Ed Hernandez is an optometrist and a Democratic state senator who represents the San Gabriel Valley, an office he is termed out of this year.
He also served in the state Assembly from 2006 to 2010. In his bid for lieutenant governor, Hernandez has touted his medical background and is advocating for expanded access to health care and lower cost prescription drugs – two pillars of the Democratic platform. He’s also pushing for environmental protection and more affordable higher education.
Hernandez is a graduate of California State University, Fullerton, and he earned his optometry degree from Indiana University.
Recommended by: California Labor Federation, California Teachers Association, California Statewide Law Enforcement Association and the California Nurses Association.
Cole Harris of Pasedena is the founder of Symtech and Capital Stone, both private international investment firms.
On his campaign website, he pledges to bring his experience of fostering cooperation and consensus building to state government, an approach he argues will result in new jobs and opportunities for Californians. Top on his agenda are affordable housing, spending, jobs, and the economy.
He signaled his seriousness about the race when he dropped $1.5 million of his own money into his campaign in March.
As a a businesswoman and former U.S. ambassador to Hungary, Eleni Kounalakis says her experience in the private sector and as a diplomat can help grow California’s economy. She was a top fundraiser for former presidential candidate Hillary Clinton.
She is an advocate of universal health care and affordable housing, touting her experience in the family business building homes for middle-class families. Her father, Angelo Tsakopoulos, is one of Sacramento’s largest and most influential developers and is a major contributor to an independent expenditure committee supporting her bid.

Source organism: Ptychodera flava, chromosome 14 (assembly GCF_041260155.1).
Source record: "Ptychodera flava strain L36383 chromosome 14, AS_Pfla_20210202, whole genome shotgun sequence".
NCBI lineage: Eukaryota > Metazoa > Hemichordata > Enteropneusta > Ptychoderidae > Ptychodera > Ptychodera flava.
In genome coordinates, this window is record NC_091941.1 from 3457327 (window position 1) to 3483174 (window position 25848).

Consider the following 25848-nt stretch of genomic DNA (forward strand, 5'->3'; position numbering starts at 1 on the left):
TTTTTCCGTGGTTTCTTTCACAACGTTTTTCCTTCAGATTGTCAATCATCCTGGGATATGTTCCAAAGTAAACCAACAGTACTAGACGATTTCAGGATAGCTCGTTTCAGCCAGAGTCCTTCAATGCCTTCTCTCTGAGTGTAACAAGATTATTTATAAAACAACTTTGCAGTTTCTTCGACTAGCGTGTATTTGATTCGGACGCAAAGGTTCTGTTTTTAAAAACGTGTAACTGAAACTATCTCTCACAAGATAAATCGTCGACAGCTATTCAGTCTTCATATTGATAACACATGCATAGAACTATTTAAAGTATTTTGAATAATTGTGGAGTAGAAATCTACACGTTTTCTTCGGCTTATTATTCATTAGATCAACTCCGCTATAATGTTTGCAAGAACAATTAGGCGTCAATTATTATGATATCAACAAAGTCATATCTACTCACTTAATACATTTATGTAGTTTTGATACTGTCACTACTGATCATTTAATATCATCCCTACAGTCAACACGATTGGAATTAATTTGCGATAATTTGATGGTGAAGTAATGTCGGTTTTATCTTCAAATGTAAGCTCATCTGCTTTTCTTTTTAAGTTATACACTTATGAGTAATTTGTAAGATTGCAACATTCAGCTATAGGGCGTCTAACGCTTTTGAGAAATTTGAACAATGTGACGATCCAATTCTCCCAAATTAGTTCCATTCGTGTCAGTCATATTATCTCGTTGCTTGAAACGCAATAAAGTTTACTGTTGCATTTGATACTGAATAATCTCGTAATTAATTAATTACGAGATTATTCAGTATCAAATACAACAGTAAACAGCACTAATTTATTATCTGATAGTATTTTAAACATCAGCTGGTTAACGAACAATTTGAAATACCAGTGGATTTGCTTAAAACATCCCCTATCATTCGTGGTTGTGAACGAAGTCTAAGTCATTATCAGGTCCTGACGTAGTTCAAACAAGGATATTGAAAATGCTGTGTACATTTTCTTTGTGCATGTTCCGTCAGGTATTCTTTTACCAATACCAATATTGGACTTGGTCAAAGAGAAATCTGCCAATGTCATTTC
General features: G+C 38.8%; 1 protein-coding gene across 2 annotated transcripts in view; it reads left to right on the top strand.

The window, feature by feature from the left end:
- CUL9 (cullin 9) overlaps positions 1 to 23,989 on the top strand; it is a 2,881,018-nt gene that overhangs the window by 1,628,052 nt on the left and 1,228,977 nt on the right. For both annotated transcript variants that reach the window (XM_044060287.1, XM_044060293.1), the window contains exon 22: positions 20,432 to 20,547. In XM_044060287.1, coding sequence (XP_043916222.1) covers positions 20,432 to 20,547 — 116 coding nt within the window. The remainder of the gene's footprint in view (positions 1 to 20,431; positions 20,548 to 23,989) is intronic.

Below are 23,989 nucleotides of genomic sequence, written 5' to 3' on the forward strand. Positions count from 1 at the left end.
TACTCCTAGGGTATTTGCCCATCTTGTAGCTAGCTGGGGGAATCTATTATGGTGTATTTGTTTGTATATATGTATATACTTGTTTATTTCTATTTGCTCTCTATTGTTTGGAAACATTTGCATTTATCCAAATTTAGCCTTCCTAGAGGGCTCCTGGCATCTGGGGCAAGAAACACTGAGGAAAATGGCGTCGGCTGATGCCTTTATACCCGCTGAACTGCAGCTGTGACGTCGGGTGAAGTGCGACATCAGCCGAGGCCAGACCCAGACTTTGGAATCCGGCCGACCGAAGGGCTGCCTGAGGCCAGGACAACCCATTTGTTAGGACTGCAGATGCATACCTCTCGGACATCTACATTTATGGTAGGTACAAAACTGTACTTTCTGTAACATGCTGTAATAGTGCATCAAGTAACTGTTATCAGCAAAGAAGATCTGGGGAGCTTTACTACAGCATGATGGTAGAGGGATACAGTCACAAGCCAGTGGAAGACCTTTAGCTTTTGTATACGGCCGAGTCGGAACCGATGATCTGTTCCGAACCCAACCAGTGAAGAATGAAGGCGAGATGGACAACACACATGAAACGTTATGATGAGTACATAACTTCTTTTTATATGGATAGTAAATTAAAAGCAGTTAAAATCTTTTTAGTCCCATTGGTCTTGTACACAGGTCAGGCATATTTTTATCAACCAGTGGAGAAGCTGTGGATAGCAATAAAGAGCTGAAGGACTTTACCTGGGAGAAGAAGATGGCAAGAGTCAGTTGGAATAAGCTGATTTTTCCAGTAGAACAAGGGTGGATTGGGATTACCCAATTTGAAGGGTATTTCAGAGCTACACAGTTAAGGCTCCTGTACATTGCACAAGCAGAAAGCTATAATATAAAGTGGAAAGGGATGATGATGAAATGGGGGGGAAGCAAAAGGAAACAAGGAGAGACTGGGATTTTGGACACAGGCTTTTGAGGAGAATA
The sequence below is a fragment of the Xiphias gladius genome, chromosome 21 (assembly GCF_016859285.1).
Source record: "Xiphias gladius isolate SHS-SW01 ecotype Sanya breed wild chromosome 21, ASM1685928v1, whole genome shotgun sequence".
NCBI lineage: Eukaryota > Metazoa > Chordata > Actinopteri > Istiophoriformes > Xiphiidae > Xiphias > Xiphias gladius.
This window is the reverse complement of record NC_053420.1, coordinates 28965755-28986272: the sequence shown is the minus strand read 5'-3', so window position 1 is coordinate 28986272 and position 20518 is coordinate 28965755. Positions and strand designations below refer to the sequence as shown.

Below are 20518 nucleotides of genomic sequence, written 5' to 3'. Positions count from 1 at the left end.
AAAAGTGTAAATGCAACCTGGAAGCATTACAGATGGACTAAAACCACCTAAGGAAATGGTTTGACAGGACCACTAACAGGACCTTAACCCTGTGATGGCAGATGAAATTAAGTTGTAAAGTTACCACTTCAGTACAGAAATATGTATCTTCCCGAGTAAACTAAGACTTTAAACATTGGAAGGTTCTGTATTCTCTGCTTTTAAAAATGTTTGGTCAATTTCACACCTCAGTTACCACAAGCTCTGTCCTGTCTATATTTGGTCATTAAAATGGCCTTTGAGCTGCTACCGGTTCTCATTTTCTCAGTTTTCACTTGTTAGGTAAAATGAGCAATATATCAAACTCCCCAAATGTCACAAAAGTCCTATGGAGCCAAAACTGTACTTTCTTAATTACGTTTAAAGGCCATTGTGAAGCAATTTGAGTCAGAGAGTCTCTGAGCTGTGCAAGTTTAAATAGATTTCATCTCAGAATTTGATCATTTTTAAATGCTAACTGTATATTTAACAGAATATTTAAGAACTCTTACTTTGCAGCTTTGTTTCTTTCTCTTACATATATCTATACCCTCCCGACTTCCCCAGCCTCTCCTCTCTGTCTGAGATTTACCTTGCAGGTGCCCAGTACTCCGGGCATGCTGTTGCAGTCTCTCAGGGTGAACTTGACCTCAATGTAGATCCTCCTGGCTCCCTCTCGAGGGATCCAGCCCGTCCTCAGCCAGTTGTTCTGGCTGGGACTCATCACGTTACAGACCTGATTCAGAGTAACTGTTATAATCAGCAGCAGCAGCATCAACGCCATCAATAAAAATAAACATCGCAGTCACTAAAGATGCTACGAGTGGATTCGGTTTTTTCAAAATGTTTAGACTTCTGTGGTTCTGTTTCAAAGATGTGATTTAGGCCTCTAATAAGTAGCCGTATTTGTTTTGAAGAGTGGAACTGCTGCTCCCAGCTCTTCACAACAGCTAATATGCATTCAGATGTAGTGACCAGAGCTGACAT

Kounalakis graduated from Dartmouth College in 1989, and earned her MBA from the University of California, Berkeley. She lives in San Francisco with her husband and two sons.
Recommended by: U.S. Senator Kamala Harris, EMILY’s List and California Federation of Teachers, Equality California.
Backed by a socially progressive offshoot of Bernie Sanders’ 2016 presidential campaign, Gayle McLaughlin says she would push for single-payer health care, tuition-free public college and more affordable housing.
She is running without party affiliation but she has a political history. She served as Green Party mayor of Richmond, where she promoted rent control and raising the minimum wage to $15 an hour. She also touts a 75 percent reduction in homicides during her tenure from 2007 to 2014.
Shunning corporate donations, McLaughlin is touting her campaign for its grassroots model in support of a “people first” agenda. She is challenging her competitors to reject what she calls the excessive influence of special interests.
“All over California, people are telling me the excessive influence of corporations on our state politics as a major problem. That’s why I take no corporate money, I take no developer money and no law firm money,” she said.
Running on the Republican ticket in support of a free-market economy, former economics professor Lydia Ortega says she would be a leading voice on the University of California Board of Regents and the California State University Board of Trustees.
She says taxpayers shouldn’t continue to foot the increasing cost of higher education and would support clearing laws and regulations to make college affordable again. She says the state should immediately kill its high-speed rail project and believes business would do a better job than politicians to address social problems.
“I like corporations,” Ortega said. “The marketplace has done more to alleviate poverty than any other system and I want more corporations to be in California, not leave California.”
David R. Hernandez
Retired business owner
Strategist, programmer and entrepreneur.